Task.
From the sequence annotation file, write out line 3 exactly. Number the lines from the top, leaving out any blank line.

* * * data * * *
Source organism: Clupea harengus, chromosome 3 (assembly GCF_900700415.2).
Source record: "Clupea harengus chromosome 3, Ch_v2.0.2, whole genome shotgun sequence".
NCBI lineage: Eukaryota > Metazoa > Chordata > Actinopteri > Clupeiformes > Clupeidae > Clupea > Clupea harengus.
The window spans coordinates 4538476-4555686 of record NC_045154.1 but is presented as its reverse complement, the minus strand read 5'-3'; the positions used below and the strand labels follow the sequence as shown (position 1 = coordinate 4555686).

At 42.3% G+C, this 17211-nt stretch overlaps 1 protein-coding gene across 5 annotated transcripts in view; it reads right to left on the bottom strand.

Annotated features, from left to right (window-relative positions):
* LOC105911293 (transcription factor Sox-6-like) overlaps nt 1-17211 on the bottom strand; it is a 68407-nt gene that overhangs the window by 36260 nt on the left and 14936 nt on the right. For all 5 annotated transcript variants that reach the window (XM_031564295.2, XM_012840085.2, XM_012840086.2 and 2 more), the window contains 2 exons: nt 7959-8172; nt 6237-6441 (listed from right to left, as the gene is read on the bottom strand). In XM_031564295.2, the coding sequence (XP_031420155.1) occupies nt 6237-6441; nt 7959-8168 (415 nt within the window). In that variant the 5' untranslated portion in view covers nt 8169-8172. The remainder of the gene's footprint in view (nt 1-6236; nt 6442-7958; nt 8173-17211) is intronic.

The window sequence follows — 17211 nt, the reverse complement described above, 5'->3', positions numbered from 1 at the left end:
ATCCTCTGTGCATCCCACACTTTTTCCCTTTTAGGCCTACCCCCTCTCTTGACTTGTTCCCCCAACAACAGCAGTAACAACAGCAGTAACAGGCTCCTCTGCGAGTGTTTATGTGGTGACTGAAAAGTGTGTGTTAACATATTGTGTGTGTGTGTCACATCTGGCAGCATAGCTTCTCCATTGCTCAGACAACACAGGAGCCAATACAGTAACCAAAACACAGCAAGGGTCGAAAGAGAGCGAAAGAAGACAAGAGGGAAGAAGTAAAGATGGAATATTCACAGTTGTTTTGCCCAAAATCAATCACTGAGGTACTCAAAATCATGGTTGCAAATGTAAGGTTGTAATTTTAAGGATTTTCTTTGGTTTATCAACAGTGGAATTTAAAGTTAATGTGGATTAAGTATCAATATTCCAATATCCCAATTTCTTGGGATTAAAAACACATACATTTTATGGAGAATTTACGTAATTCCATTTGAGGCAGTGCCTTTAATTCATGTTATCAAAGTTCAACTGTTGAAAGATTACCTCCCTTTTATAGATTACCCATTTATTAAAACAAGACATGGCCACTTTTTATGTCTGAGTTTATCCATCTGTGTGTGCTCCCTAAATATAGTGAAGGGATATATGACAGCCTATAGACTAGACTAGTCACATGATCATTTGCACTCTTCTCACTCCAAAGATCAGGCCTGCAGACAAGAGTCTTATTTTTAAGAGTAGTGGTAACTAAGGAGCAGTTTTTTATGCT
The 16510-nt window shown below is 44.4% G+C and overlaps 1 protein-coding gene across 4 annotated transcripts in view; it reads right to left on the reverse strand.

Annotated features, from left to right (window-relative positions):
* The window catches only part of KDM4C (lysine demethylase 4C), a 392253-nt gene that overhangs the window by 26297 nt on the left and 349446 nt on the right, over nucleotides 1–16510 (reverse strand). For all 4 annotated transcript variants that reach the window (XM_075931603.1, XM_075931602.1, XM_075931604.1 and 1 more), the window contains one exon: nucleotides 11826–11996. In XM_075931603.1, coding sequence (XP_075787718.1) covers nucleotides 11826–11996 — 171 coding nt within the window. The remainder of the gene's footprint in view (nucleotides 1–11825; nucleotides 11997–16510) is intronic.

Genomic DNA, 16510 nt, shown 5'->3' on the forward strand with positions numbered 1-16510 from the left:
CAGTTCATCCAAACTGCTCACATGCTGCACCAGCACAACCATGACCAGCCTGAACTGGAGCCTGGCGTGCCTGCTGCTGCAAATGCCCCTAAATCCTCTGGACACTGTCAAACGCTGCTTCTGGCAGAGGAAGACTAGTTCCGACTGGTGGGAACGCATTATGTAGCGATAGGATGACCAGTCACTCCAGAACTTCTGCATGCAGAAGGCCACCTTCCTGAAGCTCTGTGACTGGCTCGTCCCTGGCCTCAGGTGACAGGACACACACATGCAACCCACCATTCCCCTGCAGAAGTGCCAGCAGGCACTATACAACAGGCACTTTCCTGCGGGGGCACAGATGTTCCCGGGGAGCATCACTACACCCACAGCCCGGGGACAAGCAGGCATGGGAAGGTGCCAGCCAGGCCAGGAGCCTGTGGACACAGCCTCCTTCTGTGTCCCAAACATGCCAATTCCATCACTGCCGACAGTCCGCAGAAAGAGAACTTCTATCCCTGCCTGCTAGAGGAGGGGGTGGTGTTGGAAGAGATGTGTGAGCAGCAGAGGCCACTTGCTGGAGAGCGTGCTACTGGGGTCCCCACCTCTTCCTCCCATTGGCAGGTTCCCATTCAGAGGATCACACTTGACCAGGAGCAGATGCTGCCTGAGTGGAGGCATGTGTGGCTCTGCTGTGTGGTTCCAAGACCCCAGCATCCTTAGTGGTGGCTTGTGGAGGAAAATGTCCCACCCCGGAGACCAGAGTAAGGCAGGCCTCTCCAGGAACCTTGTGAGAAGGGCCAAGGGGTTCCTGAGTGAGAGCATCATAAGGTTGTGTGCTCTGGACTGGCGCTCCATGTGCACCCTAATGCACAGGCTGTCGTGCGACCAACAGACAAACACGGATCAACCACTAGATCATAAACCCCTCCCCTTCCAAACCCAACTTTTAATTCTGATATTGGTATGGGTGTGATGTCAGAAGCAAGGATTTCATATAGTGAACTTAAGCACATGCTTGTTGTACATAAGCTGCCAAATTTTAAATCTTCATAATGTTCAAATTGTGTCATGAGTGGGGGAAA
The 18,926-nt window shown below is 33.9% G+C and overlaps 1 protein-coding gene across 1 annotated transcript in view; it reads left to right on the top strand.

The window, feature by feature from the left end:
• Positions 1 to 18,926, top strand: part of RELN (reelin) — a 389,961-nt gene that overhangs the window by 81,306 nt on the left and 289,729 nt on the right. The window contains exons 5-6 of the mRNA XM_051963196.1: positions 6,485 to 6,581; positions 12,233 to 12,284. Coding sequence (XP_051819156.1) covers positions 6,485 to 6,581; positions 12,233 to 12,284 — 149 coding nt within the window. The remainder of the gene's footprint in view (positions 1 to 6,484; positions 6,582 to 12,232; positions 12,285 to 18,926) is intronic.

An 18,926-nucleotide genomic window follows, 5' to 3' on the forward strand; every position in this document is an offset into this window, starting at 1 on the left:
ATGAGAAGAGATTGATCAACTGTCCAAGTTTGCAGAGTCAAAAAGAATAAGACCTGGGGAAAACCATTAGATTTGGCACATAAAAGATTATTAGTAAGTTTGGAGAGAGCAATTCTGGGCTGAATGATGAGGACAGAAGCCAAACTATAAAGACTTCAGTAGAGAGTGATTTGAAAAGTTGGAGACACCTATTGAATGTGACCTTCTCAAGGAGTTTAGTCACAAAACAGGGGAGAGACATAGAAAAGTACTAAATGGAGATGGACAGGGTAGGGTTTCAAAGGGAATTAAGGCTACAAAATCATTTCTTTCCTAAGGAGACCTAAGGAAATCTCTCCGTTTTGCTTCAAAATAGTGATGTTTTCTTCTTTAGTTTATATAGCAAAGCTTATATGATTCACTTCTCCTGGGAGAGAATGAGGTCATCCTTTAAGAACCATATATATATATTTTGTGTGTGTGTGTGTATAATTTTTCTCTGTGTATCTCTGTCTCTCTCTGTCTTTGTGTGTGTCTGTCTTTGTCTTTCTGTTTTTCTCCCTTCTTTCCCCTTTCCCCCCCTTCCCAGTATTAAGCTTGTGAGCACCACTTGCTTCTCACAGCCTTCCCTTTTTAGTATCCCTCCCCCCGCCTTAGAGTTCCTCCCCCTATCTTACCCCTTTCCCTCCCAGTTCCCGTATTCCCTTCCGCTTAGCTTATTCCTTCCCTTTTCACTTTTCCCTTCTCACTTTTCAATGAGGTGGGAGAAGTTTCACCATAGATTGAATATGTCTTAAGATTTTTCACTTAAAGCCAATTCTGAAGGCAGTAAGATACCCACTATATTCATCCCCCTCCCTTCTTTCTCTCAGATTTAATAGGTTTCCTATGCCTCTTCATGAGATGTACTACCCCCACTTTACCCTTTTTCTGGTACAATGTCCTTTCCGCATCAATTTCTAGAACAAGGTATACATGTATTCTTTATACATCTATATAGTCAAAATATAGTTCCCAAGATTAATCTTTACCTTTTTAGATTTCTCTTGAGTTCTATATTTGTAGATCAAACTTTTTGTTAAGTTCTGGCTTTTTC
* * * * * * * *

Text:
NCBI lineage: Eukaryota > Metazoa > Chordata > Actinopteri > Clupeiformes > Clupeidae > Clupea > Clupea harengus.